Congenital Syphilis

Congenital syphilis is a transplacentally transmitted infection that occurs in infants of untreated or inadequately treated mothers. The physical findings at birth are quite variable: The infant may have many or minimal signs or even no signs until 6-8 weeks of life (delayed form). The most common findings are on the mucous membranes and skin - maculopapular rash, condylomas, mucous membrane patches, and serous nasal discharge (snuffles). These lesions are infectious; T pallidum can easily be found microscopically, and the infant must be isolated. Other common findings are hepatosplenomegaly, anemia, or osteochondritis. These early active lesions subsequently heal, and if the disease is left untreated it produces the characteristic stigmas of syphilis - interstitial keratitis, Hutchinson’s teeth, saddle nose, saber shins, deafness, and central nervous system involvement.

The presence of negative serologic tests at birth in both the mother and the infant usually means that the newborn is free of infection. However, recent infection near the time of delivery may result in negative tests because there has been insufficient time to develop a serologic response. Thus, it is necessary to maintain a high index of suspicion in infants who present with delayed onset of symptoms despite negative serologic tests at birth, especially in infants born to high-risk mothers (HIV-positive, illicit drug users). All infants born to mothers with positive nontreponemal and treponemal antibody titers should have blood drawn for an RPR or VDRL test and, if positive, be referred to a pediatrician for further evaluation and therapy.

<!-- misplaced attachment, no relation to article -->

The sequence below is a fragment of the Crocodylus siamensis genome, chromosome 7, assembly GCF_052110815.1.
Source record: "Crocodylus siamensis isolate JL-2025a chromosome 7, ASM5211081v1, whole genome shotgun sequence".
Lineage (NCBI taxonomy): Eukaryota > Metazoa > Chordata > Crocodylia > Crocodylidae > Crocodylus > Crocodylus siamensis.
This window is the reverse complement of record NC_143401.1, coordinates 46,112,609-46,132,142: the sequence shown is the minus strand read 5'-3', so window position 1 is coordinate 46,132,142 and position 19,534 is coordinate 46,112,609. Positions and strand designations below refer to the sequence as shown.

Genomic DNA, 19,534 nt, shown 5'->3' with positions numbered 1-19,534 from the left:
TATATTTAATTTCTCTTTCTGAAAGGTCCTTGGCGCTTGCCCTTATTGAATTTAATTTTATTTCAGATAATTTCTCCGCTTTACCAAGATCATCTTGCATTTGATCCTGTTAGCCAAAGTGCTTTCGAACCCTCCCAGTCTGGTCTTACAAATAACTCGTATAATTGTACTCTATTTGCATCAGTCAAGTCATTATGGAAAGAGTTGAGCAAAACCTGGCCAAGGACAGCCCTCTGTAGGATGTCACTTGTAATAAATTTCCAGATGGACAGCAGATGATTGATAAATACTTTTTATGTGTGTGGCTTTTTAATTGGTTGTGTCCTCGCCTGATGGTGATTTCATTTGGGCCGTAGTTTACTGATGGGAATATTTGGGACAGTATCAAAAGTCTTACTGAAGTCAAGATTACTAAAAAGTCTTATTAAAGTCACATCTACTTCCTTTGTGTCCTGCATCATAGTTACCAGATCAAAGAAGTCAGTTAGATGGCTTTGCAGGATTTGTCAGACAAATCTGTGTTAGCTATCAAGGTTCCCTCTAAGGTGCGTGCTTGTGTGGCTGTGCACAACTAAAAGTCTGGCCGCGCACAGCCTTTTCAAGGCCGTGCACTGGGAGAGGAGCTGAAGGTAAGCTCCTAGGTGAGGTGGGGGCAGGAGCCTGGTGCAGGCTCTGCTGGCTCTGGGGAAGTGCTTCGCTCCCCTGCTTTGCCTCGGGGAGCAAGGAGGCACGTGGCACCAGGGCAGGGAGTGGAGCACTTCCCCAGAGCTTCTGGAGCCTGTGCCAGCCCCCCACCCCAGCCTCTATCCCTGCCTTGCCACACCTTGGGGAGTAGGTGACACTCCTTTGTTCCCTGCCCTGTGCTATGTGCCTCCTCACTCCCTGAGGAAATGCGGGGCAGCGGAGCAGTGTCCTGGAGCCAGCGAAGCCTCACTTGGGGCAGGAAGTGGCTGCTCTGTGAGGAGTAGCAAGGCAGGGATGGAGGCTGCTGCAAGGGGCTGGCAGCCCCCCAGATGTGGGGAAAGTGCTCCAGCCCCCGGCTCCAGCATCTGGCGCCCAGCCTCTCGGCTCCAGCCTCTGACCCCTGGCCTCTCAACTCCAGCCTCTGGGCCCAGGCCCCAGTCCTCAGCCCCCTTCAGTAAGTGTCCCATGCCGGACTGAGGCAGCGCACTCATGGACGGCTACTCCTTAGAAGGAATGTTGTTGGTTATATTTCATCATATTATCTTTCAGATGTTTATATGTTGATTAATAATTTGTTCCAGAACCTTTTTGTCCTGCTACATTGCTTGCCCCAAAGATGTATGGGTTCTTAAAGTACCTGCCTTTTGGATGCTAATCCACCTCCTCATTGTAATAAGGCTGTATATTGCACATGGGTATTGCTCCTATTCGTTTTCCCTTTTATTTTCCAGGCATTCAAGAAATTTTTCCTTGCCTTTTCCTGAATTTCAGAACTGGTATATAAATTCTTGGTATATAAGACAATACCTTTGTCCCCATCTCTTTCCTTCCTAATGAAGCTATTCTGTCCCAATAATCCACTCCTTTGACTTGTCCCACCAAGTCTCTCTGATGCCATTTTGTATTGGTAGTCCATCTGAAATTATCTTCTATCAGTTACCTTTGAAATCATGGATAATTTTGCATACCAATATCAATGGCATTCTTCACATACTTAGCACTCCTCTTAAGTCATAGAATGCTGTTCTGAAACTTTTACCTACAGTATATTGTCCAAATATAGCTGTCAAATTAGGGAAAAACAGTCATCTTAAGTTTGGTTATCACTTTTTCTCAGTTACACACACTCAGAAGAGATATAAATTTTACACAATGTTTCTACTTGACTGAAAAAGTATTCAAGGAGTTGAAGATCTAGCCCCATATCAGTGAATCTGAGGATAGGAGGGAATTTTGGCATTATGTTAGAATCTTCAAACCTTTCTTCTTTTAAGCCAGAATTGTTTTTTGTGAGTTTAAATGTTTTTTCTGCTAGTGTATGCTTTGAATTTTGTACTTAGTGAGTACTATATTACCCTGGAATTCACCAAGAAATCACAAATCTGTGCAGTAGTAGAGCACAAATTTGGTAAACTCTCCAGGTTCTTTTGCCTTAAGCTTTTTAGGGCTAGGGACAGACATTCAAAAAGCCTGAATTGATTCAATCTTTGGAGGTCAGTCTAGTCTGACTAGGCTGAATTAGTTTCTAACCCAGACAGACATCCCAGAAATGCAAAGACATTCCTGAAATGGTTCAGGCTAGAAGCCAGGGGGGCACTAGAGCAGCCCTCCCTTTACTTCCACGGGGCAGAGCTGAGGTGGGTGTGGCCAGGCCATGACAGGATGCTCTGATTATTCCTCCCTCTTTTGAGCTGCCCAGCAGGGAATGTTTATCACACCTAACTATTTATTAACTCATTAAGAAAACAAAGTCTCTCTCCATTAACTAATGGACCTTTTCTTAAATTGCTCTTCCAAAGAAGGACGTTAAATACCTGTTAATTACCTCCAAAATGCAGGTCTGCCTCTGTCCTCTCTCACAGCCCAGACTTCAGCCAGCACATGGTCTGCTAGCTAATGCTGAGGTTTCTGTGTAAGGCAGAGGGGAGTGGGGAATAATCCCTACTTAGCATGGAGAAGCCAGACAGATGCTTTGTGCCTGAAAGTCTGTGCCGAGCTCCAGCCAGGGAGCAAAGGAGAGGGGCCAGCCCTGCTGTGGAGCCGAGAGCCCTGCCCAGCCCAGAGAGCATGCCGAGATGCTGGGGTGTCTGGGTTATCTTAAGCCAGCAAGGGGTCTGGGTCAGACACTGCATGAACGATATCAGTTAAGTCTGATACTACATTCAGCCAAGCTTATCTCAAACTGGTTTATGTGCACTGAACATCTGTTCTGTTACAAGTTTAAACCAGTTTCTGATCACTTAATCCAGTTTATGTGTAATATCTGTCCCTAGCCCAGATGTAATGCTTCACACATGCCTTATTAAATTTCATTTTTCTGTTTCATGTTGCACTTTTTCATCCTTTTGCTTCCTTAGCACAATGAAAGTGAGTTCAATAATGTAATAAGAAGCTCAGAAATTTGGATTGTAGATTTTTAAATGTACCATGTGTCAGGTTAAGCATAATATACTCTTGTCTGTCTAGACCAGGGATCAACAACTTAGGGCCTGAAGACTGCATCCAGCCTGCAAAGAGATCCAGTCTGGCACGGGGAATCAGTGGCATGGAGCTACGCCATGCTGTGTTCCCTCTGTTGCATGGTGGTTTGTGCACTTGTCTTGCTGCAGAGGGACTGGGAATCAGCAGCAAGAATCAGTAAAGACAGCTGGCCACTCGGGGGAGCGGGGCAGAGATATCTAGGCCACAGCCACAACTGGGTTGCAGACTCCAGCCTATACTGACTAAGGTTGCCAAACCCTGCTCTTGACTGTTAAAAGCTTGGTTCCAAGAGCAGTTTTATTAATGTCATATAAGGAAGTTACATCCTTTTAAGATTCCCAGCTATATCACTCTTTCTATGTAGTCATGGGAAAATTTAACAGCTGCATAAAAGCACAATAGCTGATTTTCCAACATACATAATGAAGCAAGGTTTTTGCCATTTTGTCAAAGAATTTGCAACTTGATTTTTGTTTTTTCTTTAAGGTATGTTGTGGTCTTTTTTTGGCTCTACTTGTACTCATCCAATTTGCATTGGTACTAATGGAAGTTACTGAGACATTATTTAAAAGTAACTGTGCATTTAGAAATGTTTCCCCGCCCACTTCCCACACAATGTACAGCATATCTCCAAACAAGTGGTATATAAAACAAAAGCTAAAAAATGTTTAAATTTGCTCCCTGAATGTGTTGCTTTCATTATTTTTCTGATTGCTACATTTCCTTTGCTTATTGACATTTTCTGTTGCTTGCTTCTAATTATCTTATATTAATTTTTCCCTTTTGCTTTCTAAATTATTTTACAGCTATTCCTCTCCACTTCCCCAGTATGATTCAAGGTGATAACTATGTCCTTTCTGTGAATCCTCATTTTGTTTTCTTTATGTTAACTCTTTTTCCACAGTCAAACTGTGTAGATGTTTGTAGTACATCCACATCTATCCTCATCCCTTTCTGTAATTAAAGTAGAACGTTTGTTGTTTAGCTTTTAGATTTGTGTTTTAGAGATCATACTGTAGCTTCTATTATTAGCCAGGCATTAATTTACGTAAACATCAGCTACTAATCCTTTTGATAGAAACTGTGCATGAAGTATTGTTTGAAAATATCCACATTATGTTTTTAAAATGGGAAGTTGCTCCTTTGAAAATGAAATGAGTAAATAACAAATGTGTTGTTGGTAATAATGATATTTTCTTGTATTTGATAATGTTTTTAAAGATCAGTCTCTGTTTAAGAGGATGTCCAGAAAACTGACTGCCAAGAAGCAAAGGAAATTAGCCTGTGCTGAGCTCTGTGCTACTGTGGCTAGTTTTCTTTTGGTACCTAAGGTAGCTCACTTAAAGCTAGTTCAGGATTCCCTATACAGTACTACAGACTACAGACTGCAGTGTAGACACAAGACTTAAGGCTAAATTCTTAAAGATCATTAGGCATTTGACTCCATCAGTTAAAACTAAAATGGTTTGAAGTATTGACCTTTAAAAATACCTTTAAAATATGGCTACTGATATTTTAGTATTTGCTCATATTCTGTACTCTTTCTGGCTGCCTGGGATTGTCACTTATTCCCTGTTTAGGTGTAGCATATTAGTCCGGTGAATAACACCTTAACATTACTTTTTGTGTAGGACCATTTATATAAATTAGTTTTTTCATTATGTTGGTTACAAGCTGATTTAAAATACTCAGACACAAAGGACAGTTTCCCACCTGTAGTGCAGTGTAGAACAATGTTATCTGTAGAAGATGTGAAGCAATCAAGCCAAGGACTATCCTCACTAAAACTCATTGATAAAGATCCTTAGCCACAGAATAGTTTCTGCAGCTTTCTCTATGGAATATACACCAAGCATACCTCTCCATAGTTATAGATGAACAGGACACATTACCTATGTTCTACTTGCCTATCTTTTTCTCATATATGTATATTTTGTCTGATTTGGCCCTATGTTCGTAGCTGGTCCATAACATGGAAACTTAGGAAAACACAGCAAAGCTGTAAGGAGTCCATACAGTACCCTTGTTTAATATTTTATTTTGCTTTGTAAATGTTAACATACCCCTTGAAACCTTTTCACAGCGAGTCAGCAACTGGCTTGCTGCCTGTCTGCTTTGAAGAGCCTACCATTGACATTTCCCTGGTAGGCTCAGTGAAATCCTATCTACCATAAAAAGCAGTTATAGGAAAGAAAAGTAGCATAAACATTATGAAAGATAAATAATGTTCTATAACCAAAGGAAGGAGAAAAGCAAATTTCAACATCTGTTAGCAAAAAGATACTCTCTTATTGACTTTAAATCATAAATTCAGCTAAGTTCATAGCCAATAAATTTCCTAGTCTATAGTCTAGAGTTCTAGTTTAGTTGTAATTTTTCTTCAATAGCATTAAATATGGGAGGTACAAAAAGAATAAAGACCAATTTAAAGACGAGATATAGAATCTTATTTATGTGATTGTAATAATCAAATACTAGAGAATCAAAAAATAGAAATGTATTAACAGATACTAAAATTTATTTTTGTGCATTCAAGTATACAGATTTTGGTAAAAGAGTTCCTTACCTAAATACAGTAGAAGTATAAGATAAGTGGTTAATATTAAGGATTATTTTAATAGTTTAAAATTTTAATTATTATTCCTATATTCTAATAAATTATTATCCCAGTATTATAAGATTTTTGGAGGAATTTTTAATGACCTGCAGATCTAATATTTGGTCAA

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Hall CS et al: Managing syphilis in the HIV-infected patient. Curr Infect Dis Rep 2004;6:72.[PMID: 14733852]

Marra CM et al: Normalization of cerebrospinal fluid abnormalities after neurosyphilis treatment: does HIV status matter? Clin Infect Dis 2004;38:1001.[PMID: 14745693]

Sexually transmitted diseases treatment guidelines 2002. MMWR Recomm Rep 2002;51(RR-6):1.[PMID: 12184549]

 

Provided by ArmMed Media
Revision date: July 6, 2011
Last revised: by Janet A. Staessen, MD, PhD